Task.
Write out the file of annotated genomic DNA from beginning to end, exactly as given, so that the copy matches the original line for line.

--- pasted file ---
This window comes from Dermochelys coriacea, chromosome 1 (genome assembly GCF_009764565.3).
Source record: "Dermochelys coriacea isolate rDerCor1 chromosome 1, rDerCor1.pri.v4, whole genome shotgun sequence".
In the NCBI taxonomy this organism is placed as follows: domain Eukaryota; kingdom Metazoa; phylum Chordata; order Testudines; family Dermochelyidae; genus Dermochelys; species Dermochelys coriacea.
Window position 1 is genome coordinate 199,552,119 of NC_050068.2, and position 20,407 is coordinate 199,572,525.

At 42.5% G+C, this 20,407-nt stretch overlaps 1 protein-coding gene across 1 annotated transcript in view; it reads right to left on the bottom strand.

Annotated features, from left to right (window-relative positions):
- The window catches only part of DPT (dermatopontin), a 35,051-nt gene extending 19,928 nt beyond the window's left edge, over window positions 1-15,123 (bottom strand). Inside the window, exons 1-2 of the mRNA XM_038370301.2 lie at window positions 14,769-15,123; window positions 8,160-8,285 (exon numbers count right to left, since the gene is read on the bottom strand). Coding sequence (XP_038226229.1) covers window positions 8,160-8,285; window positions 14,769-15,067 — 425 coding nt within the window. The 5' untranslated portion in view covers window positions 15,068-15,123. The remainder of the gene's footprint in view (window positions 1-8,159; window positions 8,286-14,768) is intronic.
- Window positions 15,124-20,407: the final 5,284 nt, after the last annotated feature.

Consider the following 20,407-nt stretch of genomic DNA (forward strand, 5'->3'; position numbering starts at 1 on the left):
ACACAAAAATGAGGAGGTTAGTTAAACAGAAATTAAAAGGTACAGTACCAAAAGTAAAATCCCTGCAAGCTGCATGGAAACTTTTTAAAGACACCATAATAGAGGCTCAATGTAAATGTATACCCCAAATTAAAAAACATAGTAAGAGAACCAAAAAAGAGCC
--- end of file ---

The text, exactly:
This window comes from Dermochelys coriacea, chromosome 1 (genome assembly GCF_009764565.3).
Source record: "Dermochelys coriacea isolate rDerCor1 chromosome 1, rDerCor1.pri.v4, whole genome shotgun sequence".
In the NCBI taxonomy this organism is placed as follows: domain Eukaryota; kingdom Metazoa; phylum Chordata; order Testudines; family Dermochelyidae; genus Dermochelys; species Dermochelys coriacea.
Window position 1 is genome coordinate 199,552,119 of NC_050068.2, and position 20,407 is coordinate 199,572,525.

At 42.5% G+C, this 20,407-nt stretch overlaps 1 protein-coding gene across 1 annotated transcript in view; it reads right to left on the bottom strand.

Annotated features, from left to right (window-relative positions):
- The window catches only part of DPT (dermatopontin), a 35,051-nt gene extending 19,928 nt beyond the window's left edge, over window positions 1-15,123 (bottom strand). Inside the window, exons 1-2 of the mRNA XM_038370301.2 lie at window positions 14,769-15,123; window positions 8,160-8,285 (exon numbers count right to left, since the gene is read on the bottom strand). Coding sequence (XP_038226229.1) covers window positions 8,160-8,285; window positions 14,769-15,067 — 425 coding nt within the window. The 5' untranslated portion in view covers window positions 15,068-15,123. The remainder of the gene's footprint in view (window positions 1-8,159; window positions 8,286-14,768) is intronic.
- Window positions 15,124-20,407: the final 5,284 nt, after the last annotated feature.

Consider the following 20,407-nt stretch of genomic DNA (forward strand, 5'->3'; position numbering starts at 1 on the left):
ACACAAAAATGAGGAGGTTAGTTAAACAGAAATTAAAAGGTACAGTACCAAAAGTAAAATCCCTGCAAGCTGCATGGAAACTTTTTAAAGACACCATAATAGAGGCTCAATGTAAATGTATACCCCAAATTAAAAAACATAGTAAGAGAACCAAAAAAGAGCC